Monocle talks to Japanese designers, architects and businessmen about what their country needs, post-election. Plus, Hong Kong combats its pollution, and Japan welcomes Chinese tourists - as long as they've got money to burn.
Humanoid robot designer and CEO of Flower Robotics
“Japan needs to design and make products of unsurpassed quality, re-establish its artisan past and apply that philosophy to the products it exports, rather than adhering to the ‘bottom line’ imperatives and cost cutting measures of corporate shareholders. It needs to brand itself as a leading nation in technological innovation to make sustainable and affordable products whose ‘Made In Japan’ label denotes superior quality.”
Architect, Kengo Kuma & Associates
“Japan needs to centre on regions, as opposed to Tokyo. Having worked in many countries outside Japan, I’ve realised how distinctive Japanese provinces are. Each place has its own rich culture and highly skilled craftsmen, which is probably due to the tradition of the Han [clan] system dating back to the Edo period. In other Asian countries, such as China and Korea, I notice that this feature of the provinces is sadly being lost.”
Senior vice president, ANA
“In aviation terms, it is imperative for Japan to increase our competitive edge by effectively working with our global alliance partners. Improved harmonisation would make Japan the preferred gateway when visiting the Far East. In 2010 when new international slots are introduced at from Haneda and domestic flights from Narita, Japan will be better placed as an Asian hub offering greater convenience.”
President of Shinwa Art Auction
“People will not get back any confidence for the deteriorating domestic society in Japan whoever rules the cabinet, but contemporary art will give some possibility to revitalise the nation with the emerging cultural presence of Asian artists in the world. Japan has the potential to become one of the world’s core art centres within Asia. Its artists, gallerists, collectors and auctioneers need better global contacts.”
Monocle fixes: Stimulate industry by allowing Japanese firms to sell arms abroad. Corporate Japan needs to stop dithering and be more decisive. Rebuild its global hotel brands. Fire the management at the Tourism Ministry and start again. Turn Fukuoka and Sapporo into regional hubs.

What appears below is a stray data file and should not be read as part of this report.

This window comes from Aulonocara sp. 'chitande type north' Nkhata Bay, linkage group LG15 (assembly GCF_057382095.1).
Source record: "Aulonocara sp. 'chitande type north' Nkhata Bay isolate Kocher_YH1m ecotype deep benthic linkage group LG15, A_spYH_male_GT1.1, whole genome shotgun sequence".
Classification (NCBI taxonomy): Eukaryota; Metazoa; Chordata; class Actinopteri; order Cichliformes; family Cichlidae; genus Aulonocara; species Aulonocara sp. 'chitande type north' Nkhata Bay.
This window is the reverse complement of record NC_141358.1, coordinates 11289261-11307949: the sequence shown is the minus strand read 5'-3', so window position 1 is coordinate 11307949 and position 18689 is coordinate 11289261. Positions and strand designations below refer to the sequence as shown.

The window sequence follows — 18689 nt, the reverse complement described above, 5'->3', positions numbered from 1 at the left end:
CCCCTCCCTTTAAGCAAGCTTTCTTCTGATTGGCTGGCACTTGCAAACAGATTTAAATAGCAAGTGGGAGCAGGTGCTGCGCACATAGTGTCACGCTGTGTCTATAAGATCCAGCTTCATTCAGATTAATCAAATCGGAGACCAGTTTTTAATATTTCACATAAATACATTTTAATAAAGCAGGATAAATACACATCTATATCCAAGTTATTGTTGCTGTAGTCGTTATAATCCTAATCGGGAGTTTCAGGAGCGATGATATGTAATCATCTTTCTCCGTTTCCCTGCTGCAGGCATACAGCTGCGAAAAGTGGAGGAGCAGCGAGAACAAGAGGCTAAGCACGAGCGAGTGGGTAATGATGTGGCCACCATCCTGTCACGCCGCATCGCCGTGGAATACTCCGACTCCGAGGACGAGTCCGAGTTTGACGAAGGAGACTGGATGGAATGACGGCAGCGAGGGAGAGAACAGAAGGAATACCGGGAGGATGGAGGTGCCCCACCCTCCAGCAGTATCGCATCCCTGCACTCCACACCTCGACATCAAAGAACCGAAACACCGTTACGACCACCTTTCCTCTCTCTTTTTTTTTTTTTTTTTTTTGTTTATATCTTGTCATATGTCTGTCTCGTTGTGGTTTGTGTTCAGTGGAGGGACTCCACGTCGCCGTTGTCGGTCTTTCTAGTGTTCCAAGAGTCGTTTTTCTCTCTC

The Indian government has set itself the mission of issuing each of its 1.2 billion citizens with a unique ID number that catalogues personal details and biometric data. It aims to give bureaucratic legitimacy to many and help fight illegal immigration and terrorism.
“It’s clearly a humungous task. We have made a very rash and bold agreement to start issuing these numbers in 12 to 18 months," says project leader Nandan Nilekani. Over the next three years, the first 100 million ID numbers will be issued. The rest may take a decade to complete.
Japan opened the door in July to wealthy Chinese tourists. People “of a certain occupation and power” are free to go where they want while other Chinese visitors can only visit in supervised groups for fear of illegal immigration. To encourage the rich Chinese to part with their yen, though, more multilingual signs and hotel staff might be helpful.
Hong Kong may look like a slick modern city but it is far from clean and green. Until now, people have blamed pollution here on factories in mainland China. But recent recordings show that pollution at street level was six times worse this year than in 2005 while the air above the city got much cleaner.
“We need buses to run on gas, ban old diesel engines and consider electrification of vehicles,” says Christine Loh of think tank Civic Exchange. That’s the only way it will stop business going to other Asian hubs.
Japan may be the world’s second biggest economy but sometimes its voice is too quiet overseas and the nation ends up being lost in stereotypes. It should use Tadao Ando to build it fresh-faced diplomatic missions and staff them with charismatic young staff. A new PM who speaks English fluently would also help.